Violin Bow

August 15, 2005 at 05:12 AM · Hi everyone,

I'm looking around for a new violin bow, and am thinking of commissioning one from a modern maker. Could you please tell me something about the following four makers: Ole Kanestrom, Christopher English, Francois Malo, Matthew Wehling?

Thanks in advance.


John B.

Replies (43)

August 15, 2005 at 07:32 AM · check out a recent discussion:

"Shopping for contemporary bow"

By the way, most of the makers you are seeking, do have their own websites.

Just google them.

August 15, 2005 at 06:42 PM · Ole Kanestrom is an incredible maker. His work is flawless.

August 17, 2005 at 05:38 PM · As far as bows go, I like to be polygomous with my bows, perhaps that is why I have more than 30 old and new ones. There are many excellent bows (old and new). If you were to commission a bow, it is always a good thing to get to know the maker and for the maker to get to know you and your playing. Here is an interesting article that was published by STRINGS magazine (1998 Resource Guide)when I commissioned the first Amber frog bow ever made by the late Master Bowmaker Keith Peck.

& or

August 17, 2005 at 06:52 PM · As always I can vouch for Malo. Excellent bow maker, if you want something of the same sort as a late Sartory, then I'd consider him. The feel resembles it a lot, a very strong, athletic stick.

I'm not saying you're getting a Sartory, I do not know enough to say that. However I have tried many bows and Malo's bows remind me the most of Sartory.

August 17, 2005 at 10:59 PM · Pieter,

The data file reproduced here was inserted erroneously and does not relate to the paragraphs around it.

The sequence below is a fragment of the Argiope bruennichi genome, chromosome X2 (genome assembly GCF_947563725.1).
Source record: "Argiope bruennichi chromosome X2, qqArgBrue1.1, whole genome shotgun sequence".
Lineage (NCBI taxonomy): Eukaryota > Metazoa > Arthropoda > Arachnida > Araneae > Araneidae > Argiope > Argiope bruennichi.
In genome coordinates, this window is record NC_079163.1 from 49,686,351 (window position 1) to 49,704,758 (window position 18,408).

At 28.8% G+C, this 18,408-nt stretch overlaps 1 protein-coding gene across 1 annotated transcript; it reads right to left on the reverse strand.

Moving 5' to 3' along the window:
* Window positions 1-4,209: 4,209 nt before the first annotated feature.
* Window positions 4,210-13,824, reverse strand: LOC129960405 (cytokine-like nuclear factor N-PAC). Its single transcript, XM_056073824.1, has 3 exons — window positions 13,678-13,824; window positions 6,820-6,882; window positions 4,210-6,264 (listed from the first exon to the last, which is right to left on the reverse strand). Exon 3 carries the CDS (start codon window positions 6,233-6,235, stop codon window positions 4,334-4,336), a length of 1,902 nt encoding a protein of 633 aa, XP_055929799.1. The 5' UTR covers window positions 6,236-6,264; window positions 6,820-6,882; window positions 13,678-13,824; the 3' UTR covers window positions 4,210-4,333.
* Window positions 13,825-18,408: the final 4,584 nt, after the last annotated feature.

I have tried Malo.

Have you tried bows by Stephane Thomachot, Jean-Francois Raffin, Sylvain Bigot, Edwin Clement, Gilles Nehr & or Beoit Rolland?

These are some of the greatest contemporary makers today who happen to be French, and I can vouch for these makers since I know them personally and I have the finest examples of their work in my collection.

As I have stated before, "...if we include the element of investment of your money into a musical tool, you have to consider the pedegree carefully.

Don't get mo wrong, I know a lot of these guys, and they are excellent.

But historically, it is still the French makers whose work withstands the test of time.

For example, (80-100 years ago)eventhough there were excellent makers and contemporaries of Sartory, Fetique and Ouchard in Germany & England, the bows of the German & English counterparts do not command the prices today as do the bows of Sartory, Fetique & Ouchard.

That is reality & fact.

Whatever happened to the bows of great American Makers such as Frank Kovanda, Frank Passa, Anthony Wrona,Armin Schlieps. These were the best American Makers 40 years ago. Are their bows commanding the prices of their French counterparts of the same time like J.J. Millant for example.

Unfortunately not."

August 18, 2005 at 02:12 AM · Yes I've tried Raffins (am waiting till he comes to North America so I can get a certificate). Malo's background is quite good, not like Raffin's. More people are familiar with Raffin's name, but Malo's bows are also being bought by a lot of good players. He has that French school lineage from Mirecourt, and I do think that his bows will stand the test of time.